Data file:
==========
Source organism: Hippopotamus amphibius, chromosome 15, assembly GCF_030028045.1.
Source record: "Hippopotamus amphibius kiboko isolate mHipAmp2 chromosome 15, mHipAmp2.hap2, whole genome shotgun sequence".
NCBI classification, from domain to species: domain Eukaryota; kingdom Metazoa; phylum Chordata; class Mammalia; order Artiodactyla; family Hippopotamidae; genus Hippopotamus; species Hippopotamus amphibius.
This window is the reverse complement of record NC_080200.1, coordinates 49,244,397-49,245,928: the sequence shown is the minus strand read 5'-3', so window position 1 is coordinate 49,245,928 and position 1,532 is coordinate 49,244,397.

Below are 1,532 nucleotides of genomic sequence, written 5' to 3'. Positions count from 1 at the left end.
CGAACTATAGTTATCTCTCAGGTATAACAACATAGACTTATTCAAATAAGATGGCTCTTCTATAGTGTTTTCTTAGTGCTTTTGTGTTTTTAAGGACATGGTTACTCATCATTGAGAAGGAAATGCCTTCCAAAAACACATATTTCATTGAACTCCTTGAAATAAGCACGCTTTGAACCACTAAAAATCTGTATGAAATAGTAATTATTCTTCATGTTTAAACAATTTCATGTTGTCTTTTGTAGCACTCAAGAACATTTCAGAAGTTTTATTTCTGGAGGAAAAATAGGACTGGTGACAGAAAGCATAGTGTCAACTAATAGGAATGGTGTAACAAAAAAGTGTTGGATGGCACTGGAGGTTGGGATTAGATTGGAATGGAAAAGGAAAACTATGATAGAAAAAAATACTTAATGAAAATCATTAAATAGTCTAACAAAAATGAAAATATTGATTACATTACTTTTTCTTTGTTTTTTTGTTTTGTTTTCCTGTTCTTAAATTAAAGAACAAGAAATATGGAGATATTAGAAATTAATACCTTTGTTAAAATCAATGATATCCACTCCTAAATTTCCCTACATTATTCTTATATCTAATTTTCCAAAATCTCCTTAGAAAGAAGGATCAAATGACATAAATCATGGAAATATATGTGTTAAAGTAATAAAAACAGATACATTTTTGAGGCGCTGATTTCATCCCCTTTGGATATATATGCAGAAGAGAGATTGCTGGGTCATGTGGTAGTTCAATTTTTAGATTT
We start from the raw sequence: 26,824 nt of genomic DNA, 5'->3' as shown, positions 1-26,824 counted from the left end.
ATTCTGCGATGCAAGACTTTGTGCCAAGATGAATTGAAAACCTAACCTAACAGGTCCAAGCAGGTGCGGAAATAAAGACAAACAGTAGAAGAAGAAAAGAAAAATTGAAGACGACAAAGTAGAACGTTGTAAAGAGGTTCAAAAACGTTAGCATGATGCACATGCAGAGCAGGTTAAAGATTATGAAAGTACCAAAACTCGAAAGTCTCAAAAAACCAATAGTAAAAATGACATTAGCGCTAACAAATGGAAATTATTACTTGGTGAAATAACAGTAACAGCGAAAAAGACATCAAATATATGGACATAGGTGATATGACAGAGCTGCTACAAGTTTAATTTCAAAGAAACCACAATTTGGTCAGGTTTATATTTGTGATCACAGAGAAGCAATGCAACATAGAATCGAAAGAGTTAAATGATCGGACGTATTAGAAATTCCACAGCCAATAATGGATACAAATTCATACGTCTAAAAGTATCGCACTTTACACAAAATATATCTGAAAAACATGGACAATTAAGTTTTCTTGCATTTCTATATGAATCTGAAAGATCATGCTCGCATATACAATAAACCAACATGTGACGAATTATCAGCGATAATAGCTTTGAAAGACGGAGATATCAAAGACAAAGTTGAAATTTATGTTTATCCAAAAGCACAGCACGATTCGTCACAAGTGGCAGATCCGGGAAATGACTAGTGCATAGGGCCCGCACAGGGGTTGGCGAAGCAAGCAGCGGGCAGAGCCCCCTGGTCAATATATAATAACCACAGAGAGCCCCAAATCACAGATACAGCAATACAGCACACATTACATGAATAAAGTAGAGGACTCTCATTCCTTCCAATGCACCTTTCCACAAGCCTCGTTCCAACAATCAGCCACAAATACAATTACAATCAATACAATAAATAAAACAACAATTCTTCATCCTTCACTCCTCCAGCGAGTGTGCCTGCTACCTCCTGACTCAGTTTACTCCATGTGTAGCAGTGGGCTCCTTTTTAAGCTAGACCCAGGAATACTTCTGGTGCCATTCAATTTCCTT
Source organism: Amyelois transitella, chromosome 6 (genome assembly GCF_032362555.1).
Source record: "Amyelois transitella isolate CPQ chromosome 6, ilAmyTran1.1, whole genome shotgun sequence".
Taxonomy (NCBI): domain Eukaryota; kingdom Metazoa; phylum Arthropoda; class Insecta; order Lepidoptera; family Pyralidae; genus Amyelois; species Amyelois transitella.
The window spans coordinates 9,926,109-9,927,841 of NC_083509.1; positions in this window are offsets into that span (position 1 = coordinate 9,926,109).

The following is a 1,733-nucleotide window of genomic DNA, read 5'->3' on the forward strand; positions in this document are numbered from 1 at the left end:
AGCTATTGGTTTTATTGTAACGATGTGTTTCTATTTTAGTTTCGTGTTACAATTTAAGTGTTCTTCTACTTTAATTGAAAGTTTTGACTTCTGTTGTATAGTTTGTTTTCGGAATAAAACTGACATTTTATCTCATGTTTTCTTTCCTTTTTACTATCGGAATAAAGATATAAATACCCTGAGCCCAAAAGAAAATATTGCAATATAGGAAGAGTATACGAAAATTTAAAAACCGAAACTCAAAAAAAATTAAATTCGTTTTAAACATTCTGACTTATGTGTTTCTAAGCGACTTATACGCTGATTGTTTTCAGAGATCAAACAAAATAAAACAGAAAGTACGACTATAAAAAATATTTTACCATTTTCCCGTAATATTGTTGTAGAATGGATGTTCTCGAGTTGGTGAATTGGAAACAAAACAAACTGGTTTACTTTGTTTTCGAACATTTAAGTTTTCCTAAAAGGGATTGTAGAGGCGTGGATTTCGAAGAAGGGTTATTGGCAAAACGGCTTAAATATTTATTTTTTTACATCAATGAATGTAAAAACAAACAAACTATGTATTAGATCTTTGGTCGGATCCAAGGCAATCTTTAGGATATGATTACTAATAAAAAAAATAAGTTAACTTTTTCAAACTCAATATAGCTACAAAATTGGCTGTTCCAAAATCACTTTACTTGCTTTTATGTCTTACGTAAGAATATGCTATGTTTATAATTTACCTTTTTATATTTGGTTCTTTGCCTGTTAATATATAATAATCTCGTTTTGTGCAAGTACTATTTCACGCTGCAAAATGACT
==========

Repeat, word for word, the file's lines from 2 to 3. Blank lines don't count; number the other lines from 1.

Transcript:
Source record: "Hippopotamus amphibius kiboko isolate mHipAmp2 chromosome 15, mHipAmp2.hap2, whole genome shotgun sequence".
NCBI classification, from domain to species: domain Eukaryota; kingdom Metazoa; phylum Chordata; class Mammalia; order Artiodactyla; family Hippopotamidae; genus Hippopotamus; species Hippopotamus amphibius.